the procedure being executed. Each of the four base pair
registers (called simply base registers in the sequel) holds
a complete generalized address (segment number/word
number pair) and is named according to its specific func-
tion in MULTICS:
base pair designation function
0 a_}.) argument pointer
1 b__p base pointer
2 1~ linkage pointer
3 s p_ stack pointer
The functions of these pointers will become clear when
the linkage mechanism is explained.
The instruction format of the processor is given in
Figure 4. Instructions are executed sequentially except
where a transfer of control occurs. Hence, the program
counter is normally advanced by one during the execution
of each instruction.
address external flog
segmentl tog [ operationl code oddrissing mode
I I I I I I
FIG. 4. Instruct ion format
When the processor l~quires an instruction word from
memory, the corresponding eneralized address i the
segment number in the procedure base register coupled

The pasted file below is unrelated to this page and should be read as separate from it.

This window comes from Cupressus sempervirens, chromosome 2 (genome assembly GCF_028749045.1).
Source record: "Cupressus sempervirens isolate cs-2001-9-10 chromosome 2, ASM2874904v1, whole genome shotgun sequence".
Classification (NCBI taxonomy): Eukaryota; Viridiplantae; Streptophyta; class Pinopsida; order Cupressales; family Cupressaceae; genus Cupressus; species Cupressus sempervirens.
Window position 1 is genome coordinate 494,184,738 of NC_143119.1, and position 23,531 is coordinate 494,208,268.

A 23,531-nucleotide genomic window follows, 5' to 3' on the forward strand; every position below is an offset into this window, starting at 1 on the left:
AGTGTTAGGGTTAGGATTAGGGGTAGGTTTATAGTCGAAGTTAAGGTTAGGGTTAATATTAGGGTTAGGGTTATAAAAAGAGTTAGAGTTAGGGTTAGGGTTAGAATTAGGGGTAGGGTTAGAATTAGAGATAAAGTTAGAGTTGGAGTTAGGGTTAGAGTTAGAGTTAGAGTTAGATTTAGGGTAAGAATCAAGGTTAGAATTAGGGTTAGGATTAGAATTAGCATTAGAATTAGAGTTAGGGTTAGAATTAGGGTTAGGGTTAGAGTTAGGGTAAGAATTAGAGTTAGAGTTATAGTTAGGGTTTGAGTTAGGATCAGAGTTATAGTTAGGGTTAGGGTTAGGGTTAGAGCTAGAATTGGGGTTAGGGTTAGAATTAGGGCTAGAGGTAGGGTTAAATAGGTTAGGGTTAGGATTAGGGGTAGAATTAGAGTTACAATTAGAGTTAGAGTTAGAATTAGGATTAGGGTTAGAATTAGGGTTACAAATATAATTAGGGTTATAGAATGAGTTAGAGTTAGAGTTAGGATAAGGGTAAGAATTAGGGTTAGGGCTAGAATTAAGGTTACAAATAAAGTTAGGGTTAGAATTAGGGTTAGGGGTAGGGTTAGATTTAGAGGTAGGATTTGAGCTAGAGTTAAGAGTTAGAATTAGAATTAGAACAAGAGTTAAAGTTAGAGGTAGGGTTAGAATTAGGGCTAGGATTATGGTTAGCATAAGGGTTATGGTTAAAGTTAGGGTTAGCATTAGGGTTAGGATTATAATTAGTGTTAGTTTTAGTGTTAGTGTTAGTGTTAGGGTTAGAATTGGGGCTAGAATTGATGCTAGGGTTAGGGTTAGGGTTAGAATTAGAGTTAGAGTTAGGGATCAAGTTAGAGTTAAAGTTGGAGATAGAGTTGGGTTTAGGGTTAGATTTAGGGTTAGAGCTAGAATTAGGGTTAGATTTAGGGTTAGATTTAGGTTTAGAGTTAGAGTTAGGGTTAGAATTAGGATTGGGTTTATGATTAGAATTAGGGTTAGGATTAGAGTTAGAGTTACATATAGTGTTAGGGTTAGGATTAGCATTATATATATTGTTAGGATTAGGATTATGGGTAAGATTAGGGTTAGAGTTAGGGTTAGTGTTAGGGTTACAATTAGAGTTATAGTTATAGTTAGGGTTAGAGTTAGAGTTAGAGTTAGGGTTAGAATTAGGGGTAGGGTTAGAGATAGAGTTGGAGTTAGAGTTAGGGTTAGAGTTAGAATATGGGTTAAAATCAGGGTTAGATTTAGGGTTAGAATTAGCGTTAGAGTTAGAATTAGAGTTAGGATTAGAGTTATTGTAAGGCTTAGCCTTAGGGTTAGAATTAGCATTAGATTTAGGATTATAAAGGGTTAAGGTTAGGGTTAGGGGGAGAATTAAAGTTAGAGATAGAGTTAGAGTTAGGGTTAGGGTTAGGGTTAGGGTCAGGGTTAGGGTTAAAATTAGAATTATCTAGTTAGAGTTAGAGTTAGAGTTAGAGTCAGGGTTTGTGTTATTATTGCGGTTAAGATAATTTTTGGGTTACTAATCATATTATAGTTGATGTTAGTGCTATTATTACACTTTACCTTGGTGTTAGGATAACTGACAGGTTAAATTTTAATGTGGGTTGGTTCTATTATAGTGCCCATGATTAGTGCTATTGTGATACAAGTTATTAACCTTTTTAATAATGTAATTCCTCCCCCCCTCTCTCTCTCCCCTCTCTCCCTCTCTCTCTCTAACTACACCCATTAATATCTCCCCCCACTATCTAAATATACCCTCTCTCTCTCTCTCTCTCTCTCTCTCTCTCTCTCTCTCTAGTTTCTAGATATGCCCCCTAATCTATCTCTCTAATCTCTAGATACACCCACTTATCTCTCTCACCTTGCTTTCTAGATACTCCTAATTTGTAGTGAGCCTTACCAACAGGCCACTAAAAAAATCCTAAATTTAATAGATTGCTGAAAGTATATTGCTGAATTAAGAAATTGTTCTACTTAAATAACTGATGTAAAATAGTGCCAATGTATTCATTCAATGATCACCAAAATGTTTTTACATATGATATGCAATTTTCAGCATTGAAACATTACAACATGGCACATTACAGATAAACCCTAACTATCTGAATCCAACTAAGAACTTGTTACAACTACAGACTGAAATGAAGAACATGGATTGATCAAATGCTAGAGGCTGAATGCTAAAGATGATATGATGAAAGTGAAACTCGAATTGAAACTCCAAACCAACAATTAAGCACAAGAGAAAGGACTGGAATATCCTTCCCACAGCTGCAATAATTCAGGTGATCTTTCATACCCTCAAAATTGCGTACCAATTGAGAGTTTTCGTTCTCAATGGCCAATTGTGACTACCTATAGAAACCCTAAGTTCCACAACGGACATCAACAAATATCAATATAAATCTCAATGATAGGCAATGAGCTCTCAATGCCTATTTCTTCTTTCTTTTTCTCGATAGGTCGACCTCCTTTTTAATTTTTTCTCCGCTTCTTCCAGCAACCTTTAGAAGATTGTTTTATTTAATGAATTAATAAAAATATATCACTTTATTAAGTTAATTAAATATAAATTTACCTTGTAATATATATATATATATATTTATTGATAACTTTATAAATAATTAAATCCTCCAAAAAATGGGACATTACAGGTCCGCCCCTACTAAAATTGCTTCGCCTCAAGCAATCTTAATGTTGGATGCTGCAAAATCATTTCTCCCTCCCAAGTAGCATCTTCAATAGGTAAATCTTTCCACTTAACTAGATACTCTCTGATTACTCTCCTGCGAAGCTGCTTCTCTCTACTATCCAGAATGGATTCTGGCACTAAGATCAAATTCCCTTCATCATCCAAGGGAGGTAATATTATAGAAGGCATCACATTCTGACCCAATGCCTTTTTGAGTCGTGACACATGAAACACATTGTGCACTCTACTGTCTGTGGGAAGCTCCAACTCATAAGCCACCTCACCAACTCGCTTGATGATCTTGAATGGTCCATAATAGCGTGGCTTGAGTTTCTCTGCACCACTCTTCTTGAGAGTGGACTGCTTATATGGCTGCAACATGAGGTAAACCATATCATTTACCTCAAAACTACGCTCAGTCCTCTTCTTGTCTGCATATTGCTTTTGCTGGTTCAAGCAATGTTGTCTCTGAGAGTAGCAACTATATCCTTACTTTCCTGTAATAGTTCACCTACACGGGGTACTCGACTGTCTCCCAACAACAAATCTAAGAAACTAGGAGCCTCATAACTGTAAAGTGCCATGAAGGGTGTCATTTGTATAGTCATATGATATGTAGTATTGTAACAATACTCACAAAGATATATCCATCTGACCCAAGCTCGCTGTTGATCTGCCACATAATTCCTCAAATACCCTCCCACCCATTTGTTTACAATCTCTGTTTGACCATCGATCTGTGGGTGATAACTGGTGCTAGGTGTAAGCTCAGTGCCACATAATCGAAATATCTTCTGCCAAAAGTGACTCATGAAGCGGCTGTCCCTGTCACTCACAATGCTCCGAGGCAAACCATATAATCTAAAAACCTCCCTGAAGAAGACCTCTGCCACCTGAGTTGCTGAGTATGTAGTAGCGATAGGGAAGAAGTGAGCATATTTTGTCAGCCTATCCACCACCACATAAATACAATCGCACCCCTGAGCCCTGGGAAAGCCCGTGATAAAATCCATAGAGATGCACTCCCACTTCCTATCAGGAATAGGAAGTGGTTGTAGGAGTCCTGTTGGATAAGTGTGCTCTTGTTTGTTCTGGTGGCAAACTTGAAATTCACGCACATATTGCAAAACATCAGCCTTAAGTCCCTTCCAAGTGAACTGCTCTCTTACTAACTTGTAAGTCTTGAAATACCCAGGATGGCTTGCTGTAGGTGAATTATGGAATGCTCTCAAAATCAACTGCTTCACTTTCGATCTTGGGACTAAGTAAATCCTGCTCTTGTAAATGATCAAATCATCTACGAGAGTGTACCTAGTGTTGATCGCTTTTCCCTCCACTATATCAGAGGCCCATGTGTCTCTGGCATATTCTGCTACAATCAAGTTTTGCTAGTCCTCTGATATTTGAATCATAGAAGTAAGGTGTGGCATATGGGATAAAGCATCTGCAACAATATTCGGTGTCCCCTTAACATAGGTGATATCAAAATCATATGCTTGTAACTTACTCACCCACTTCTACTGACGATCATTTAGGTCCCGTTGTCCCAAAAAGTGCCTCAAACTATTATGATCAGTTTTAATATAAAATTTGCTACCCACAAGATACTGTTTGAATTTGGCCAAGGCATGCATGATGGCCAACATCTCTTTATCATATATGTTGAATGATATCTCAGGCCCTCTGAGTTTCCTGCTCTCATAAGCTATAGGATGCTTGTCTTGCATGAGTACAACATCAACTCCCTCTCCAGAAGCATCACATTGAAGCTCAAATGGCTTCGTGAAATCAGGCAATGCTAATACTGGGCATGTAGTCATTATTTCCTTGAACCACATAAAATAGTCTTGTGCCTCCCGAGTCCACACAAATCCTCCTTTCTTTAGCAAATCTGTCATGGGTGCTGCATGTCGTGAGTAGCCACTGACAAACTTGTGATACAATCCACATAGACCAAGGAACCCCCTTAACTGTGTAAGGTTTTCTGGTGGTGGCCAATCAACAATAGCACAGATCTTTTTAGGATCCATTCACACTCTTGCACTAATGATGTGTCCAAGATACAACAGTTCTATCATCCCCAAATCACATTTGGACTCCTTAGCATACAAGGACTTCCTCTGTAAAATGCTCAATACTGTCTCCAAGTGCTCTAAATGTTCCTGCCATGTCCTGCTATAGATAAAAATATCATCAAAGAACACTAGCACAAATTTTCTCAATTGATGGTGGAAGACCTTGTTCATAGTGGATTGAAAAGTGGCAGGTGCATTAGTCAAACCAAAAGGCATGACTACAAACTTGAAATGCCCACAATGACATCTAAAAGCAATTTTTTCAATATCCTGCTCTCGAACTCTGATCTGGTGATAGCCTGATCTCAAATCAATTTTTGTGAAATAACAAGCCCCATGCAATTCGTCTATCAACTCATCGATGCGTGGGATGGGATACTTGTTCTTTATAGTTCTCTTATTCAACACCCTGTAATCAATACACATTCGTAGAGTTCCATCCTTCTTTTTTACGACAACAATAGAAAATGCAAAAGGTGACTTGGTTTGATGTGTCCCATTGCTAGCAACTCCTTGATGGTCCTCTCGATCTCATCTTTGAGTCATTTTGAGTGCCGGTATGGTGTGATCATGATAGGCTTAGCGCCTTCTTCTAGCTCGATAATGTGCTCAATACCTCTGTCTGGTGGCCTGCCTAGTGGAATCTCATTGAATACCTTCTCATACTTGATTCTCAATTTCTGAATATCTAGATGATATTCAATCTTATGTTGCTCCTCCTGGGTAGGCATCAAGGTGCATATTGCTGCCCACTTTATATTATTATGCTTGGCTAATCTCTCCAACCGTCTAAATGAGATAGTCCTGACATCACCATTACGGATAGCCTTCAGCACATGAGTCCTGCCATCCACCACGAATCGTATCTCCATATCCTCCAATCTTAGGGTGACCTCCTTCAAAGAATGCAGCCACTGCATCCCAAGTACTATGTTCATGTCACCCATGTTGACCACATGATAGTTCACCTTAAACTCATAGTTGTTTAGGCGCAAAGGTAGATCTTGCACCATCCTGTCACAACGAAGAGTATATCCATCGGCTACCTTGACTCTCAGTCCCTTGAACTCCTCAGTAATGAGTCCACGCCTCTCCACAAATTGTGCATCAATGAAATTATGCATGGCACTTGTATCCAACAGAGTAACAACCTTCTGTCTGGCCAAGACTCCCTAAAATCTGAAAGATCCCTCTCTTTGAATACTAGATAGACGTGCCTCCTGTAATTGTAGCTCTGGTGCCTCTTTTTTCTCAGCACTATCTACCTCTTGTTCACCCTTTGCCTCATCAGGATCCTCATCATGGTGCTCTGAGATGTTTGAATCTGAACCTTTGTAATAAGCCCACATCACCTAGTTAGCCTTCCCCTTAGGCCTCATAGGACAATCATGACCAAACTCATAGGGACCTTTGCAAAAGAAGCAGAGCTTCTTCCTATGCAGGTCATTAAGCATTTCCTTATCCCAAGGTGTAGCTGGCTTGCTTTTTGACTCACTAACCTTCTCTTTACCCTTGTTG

with the word number in the program counter (Figure 5).
For data references, a field in the instruction format
308 Communicat ions o f the ACM
Fro. 5.
generalized address
I segment number I word number
IPc I I PaR ]
Address formation for instruction fetch
i
I
generalized -address
I segment number I
19
( (
segment number I word number ~J
base register
W
word number
)
- - ]
reg.
FIG. 6. Address formation for data access
Indirect Addressing. As will be seen when the linkage
mechanism is discussed, a method of indirect address;dig
in terms of generalized addresses i very valuable. In the
processor the addressing mode field of instructions may